17 Chapter 6 Chromosomal Basis of Mendelism Chromosomes - light and dark regions when stained - euchromatin (light), heterochromatin (dark) Number - Table 6.1, varies among species Number: –haploid - n (usually 1/2 the full complement) –diploid - 2n –tetraploid - 4n, etc.

18 Sex Chromosomes X - females - XX Y - male - XY Sex chromosomes and autosomes

19 Chromosomes Arrays of genes - Figure 6.5 Morgan and colleagues - Drosophila Locus (loci) - where a gene is located on a chromosome produced map like one in figure for genetic loci Chromosome theory (heredity) proved by non-disjunction - Figure 6.6

20 Mendel’s Laws Segregation - Figure based on separation of chromosomes during anaphase (first meiotic division) Independent Assortment - Figure random alignment of different pairs of chromosomes at metaphase (genes on same chromosome linked, so don’t assort independently

21 Sex-Linkage in Humans Male needs only one recessive gene to express phenotype; female needs 2 Hemophilia, color blindness, examples of sex-linkage Figure shows pedigree of Czar Nicholas II - only males have the disease; females are carriers Figure 6.10 shows color blindness

22 Fragile X syndrome Causes mental retardation - appears to follow an X-linked inheritance abnormality at tip of X chromosome- looks like tip is ready to detach (chromosome doesn’t really brake) 1/2000 incidence; expansion of repeats incomplete penetrance - Figure 6.11 No treatment currently (diagnostic test)

23 Sex Determination in Humans Absence of Y chromosome = female XO and XXX are females XXY are males product of SRY (sex-determining region Y) gene - testis determining factor (TDF) - found on short arm of Y chromosome Figure 6.12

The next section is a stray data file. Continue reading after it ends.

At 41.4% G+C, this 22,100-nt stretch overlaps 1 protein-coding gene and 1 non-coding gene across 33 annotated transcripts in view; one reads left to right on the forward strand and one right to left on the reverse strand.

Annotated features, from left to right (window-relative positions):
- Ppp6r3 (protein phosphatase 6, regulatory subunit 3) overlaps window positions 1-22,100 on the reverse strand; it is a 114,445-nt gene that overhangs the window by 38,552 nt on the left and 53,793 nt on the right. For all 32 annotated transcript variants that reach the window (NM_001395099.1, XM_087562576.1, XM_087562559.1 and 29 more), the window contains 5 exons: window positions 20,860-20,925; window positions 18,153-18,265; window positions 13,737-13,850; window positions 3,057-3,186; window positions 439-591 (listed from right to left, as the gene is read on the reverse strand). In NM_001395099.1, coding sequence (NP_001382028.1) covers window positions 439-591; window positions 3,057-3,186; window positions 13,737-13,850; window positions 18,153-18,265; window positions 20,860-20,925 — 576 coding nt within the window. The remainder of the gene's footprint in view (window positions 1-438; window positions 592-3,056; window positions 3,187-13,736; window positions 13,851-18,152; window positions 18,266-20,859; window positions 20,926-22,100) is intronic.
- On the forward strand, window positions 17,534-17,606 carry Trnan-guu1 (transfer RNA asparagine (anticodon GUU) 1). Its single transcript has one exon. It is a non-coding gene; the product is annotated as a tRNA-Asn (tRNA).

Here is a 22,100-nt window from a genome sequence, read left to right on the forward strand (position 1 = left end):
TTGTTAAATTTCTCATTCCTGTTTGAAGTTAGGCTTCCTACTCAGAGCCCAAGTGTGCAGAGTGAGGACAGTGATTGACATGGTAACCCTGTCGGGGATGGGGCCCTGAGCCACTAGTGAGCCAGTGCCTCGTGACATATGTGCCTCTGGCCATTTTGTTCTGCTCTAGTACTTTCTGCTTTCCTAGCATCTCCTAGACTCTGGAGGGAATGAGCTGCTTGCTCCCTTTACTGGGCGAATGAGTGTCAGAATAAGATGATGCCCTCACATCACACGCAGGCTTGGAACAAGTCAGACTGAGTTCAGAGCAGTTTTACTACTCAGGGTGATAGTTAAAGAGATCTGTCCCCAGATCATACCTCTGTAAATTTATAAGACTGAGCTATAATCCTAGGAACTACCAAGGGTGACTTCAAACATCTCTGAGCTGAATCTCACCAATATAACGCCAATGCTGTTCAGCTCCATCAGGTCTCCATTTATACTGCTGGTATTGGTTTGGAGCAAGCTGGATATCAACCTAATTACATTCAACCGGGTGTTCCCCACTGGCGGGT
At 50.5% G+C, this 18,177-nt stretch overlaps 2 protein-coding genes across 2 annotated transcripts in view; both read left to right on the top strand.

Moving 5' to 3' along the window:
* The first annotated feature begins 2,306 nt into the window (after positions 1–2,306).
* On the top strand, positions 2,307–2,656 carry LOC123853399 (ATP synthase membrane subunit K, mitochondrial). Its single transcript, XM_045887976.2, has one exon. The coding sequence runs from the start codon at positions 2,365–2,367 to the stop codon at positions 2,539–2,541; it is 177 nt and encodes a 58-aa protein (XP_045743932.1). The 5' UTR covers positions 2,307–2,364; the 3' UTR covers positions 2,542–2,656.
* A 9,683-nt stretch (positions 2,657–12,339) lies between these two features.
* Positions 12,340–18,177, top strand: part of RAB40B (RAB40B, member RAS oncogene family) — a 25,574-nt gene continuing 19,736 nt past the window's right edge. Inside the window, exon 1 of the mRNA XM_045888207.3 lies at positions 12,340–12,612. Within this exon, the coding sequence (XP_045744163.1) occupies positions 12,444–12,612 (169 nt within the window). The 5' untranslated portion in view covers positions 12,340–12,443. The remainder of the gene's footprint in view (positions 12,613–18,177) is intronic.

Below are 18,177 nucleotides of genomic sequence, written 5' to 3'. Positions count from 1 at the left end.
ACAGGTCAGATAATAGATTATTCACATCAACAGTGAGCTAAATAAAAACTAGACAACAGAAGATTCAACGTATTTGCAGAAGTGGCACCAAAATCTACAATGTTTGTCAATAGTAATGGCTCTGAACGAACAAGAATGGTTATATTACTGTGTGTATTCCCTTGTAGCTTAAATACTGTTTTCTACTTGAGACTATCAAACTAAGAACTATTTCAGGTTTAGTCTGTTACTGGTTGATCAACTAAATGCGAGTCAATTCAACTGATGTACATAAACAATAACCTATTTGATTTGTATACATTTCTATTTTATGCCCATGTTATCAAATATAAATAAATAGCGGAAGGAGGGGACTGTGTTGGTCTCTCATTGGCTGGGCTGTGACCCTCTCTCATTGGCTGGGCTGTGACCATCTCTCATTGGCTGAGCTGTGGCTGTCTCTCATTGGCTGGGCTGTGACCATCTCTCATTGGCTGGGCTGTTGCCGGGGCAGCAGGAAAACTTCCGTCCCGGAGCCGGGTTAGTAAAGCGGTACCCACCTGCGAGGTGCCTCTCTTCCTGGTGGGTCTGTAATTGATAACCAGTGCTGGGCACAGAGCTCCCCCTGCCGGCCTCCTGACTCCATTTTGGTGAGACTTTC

24 Sex Determination in Drosophila Y chromosome no role in sex determination Sex determined by ratio of X chromosomes to autosomes Flies have XX or XY; 3 pairs of autosomes (3 pairs considered 1 set) A considered one haploid set – Table 6.2, page 128 When X’s to A’s is >/= 1, fly is female X to A is

25 Dosage Compensation of X-Linked Genes In Drosophila, increase of activity of X- chromosome genes in males (hyperactivation) In placental mammals, X-linked genes are inactivated on one of the X chromosomes (inactivation); Reactivated during oogenesis (Figure 6.18) Inactivated X does not look or behave like a normal X – Barr body (Murray Barr)

26 Chapter 7 Variation in Chromosome Number & Structure Cytological staining – stains to reveal chromosome banding Cytogenesis – analysis of stained chromosomes Compound with insertional power – intercalating agent (Ethidium bromide in DNA, Quinacrine, chromosomes

27 Banding patterns Stained chromosomes light and dark bands Q banding - Quinacrine G banding – Giemsa R banding – R banding – opposite of G C banding – stains region around centromere

28 Human Karyotype See Figure 7.4 and 7.5 XY and 22 autosomes Can see gross abnormalities this way – –Down syndrome (extra chromosome 21) –Fragile X syndrome –Cri-du-chat – deletion in short arm of Chromosome 5 (cry of the cat) – Figure 7.16 –Can look at rearrangements

29 Ploidy Greek word “fold” Changes in number of chromosome in cells Euploid – complete, normal set of chromosomes (humans diploid) Polyploid – organisms that are not diploid normally (triploids (3n), tetraploid (4n), etc. – more common in plants than animals

30 Aneuploidy A numerical change in part of the genome – change in dosage of a single chromosome E.g., Down syndrome, Trisomy 21 (3 copies of chromosome 21) – this called a trisomy Other examples: –47, XXY (Klinefelter’s) –47, X (Turner’s) – this one a monosomy

31 Other chromosome abnormalities Deletion - Cri-du-chat –short arm chromo 5 Duplication – extra chromosome segment Inversions – Figure 7.19 –chromosome segments are flipped around Translocations – segment detached and reattaches to another chromosome (Figure 7.21) Reciprocal translocations – Figure 7.22

32 Chapter 9 – pages Linkage analysis in Humans Knowledge of genes and their chromosomal location Knowledge of relationships from one gene to another Genes on X chromosome easiest to find- see inheritance pattern more clearly Sidelight – linkage between hemophilia and color blindness (page 189)